IMSS-2015 also clarifies India’s intent to be a ‘net security provider’ in its areas of interest. The concept of ‘net security’ has hitherto been ambiguous and subject to varied interpretations. It is, therefore, refreshing to note that the document defines the concept, as “…the state of actual security available in an area, upon balancing prevailing threats, inherent risks and rising challenges in the maritime environment, against the ability to monitor, contain and counter all of these.” In the process, India’s role in this context also stands clarified. India seeks a role as a ‘net security provider’ in the region, rather than being a ‘net provider of security’ as a regional ‘policeman.’

IMSS-2015 expounds on India’s strategy for deterrence and response against conventional military threats and the attendant capability development, sufficiently enough for an unclassified document. In doing so, it may be inferred that the concept of ‘maritime security’—at least in the Indian context—operates across the entire spectrum of conflict. The new strategy attributes this to the “blurring of traditional and non-traditional threats…(in terms of their) sources, types and intensity…(necessitating) a seamless and holistic approach towards maritime security.” Notably, in contrast, for the established naval powers of the ‘western hemisphere,’ the usage of the concept of ‘maritime security’ is limited to ensuring security at sea against non-traditional threats, including those posed by non-State actors.

Although the epithet of India’s maritime-military strategy has changed from “Freedom to Use the Seas” (IMMS-2007) to “Ensuring Secure Seas” (IMSS-2015), ‘freedom of seas’ for national purposes remains inter alia a key objective of the current strategy, which is sought to be achieved through the attainment of a more ‘encompassing’ end-state of ‘secure seas.’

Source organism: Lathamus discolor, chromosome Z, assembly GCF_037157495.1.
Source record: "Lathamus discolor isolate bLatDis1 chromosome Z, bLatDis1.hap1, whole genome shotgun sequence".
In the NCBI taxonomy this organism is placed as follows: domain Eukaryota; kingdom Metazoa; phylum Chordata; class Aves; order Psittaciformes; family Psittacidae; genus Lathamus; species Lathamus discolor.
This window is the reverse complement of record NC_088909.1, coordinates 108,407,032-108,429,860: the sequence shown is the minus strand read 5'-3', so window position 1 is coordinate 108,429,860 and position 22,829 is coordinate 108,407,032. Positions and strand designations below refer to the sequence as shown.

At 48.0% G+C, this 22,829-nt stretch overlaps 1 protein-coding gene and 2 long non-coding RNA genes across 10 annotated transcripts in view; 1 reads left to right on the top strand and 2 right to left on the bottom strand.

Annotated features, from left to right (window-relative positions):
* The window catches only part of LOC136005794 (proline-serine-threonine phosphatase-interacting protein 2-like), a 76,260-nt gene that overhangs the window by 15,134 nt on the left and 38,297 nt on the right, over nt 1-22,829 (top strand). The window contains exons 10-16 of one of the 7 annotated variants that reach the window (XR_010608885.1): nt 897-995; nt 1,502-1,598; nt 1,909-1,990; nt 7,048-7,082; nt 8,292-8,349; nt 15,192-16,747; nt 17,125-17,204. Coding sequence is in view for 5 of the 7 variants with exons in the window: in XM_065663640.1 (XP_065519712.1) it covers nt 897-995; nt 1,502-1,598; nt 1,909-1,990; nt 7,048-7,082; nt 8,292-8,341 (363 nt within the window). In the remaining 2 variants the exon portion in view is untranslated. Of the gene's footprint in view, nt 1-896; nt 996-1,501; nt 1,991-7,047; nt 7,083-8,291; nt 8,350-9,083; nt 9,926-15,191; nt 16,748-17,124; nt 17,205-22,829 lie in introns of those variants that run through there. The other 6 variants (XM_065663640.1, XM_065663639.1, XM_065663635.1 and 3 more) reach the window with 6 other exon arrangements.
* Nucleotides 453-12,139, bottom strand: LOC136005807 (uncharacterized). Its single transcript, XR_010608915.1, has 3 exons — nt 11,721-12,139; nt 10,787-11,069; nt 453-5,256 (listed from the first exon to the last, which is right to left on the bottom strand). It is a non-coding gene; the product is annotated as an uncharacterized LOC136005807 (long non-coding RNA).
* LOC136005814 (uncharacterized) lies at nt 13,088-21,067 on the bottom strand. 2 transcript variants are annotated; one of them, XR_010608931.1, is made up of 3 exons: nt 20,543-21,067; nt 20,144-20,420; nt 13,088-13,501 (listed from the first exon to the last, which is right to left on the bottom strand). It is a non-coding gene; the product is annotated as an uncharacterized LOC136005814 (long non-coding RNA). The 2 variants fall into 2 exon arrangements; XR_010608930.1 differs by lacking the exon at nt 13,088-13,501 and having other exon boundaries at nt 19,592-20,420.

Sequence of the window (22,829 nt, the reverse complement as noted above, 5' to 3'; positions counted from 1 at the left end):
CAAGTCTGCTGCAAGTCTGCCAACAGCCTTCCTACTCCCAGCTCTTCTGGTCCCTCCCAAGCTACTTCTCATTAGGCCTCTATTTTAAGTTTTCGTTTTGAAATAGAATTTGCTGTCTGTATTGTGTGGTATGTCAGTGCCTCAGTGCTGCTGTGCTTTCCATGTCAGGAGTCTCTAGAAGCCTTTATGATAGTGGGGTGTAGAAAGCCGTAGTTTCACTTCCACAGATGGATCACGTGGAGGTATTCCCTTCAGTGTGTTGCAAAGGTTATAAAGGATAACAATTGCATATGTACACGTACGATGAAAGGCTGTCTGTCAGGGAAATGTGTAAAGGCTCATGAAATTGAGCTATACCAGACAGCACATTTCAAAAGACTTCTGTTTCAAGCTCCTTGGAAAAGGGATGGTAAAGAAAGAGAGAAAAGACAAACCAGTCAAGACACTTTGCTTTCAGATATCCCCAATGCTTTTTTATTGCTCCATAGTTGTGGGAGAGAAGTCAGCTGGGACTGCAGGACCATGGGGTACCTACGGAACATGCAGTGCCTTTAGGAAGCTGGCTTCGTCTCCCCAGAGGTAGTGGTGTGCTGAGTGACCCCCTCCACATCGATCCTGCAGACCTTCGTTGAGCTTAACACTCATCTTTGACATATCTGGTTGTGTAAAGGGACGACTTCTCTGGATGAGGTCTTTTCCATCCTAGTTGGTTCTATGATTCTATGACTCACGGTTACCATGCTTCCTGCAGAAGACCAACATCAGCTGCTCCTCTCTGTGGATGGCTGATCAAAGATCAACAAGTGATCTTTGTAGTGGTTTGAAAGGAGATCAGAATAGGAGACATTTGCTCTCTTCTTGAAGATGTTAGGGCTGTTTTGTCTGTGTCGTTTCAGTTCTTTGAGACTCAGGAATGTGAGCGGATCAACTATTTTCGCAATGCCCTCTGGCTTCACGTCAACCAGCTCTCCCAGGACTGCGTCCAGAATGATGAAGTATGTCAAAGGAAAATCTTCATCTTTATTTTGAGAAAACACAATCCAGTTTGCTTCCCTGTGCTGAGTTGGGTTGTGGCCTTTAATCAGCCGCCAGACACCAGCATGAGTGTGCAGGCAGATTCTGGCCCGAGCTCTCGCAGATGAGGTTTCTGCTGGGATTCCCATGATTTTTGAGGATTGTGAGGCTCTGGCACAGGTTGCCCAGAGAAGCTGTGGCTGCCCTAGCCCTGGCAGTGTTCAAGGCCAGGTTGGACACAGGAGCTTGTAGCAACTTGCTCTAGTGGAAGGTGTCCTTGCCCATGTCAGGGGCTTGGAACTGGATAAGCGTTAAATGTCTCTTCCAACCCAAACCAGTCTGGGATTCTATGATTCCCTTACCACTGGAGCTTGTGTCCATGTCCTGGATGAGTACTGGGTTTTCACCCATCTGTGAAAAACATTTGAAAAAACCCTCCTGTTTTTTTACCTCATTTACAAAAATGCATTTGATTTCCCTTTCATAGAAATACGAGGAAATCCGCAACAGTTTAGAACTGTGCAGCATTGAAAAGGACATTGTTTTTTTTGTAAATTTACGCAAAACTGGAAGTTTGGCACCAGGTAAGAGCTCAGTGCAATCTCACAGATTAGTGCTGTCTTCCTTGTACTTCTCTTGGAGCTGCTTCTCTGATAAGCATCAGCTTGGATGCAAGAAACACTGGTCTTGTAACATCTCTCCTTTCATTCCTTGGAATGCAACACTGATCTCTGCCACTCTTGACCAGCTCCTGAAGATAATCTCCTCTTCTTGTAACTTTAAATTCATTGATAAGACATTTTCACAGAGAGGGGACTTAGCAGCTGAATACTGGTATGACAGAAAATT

India’s role as a ‘net maritime security provider’ in the region is not only its normative responsibility as a regional power, but is closely interwoven with the nation’s own economic growth and prosperity. The ‘roadmap’ in IMSS-2015 provides a direction to the Navy to play this role as an effective instrument of the nation’s proactive foreign policy, in consonance with the ongoing endeavour of its apex political leadership, and echoes the enunciation of Prime Minister Narendra Modi’s vision of “SAGAR” (Security and Growth for All in the Region). However, it remains to be seen how India’s navy would effectively balance the rather conflicting national security priorities of ensuring territorial defence across its oceanic frontiers versus providing ‘net maritime security’ in its regional neighbourhood.

Captain Gurpreet S Khurana, PhD is the Executive Director, National Maritime Foundation (NMF), New Delhi. The views expressed are his own and do not reflect the official policy or position of the Indian Navy, the NMF or the Government of India. He can be reached at gurpreet.bulbul@gmail.com.